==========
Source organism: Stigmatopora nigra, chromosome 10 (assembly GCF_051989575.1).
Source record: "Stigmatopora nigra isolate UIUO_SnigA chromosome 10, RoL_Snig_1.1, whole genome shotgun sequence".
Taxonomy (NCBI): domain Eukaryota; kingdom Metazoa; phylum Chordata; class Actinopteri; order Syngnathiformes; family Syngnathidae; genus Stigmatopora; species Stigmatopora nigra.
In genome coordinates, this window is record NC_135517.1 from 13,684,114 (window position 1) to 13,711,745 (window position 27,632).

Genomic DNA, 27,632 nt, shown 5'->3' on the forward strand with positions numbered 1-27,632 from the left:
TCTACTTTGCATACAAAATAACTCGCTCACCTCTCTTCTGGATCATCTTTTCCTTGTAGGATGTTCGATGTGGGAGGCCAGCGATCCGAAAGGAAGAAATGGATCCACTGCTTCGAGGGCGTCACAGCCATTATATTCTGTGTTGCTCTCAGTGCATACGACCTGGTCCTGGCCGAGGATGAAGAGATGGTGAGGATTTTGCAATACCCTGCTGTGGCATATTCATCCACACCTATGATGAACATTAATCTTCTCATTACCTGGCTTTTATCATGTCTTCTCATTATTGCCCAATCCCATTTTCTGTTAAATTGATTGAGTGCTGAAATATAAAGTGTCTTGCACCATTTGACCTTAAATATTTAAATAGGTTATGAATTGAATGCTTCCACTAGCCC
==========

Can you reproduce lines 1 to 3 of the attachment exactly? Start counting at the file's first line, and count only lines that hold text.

Source organism: Stigmatopora nigra, chromosome 10 (assembly GCF_051989575.1).
Source record: "Stigmatopora nigra isolate UIUO_SnigA chromosome 10, RoL_Snig_1.1, whole genome shotgun sequence".
Taxonomy (NCBI): domain Eukaryota; kingdom Metazoa; phylum Chordata; class Actinopteri; order Syngnathiformes; family Syngnathidae; genus Stigmatopora; species Stigmatopora nigra.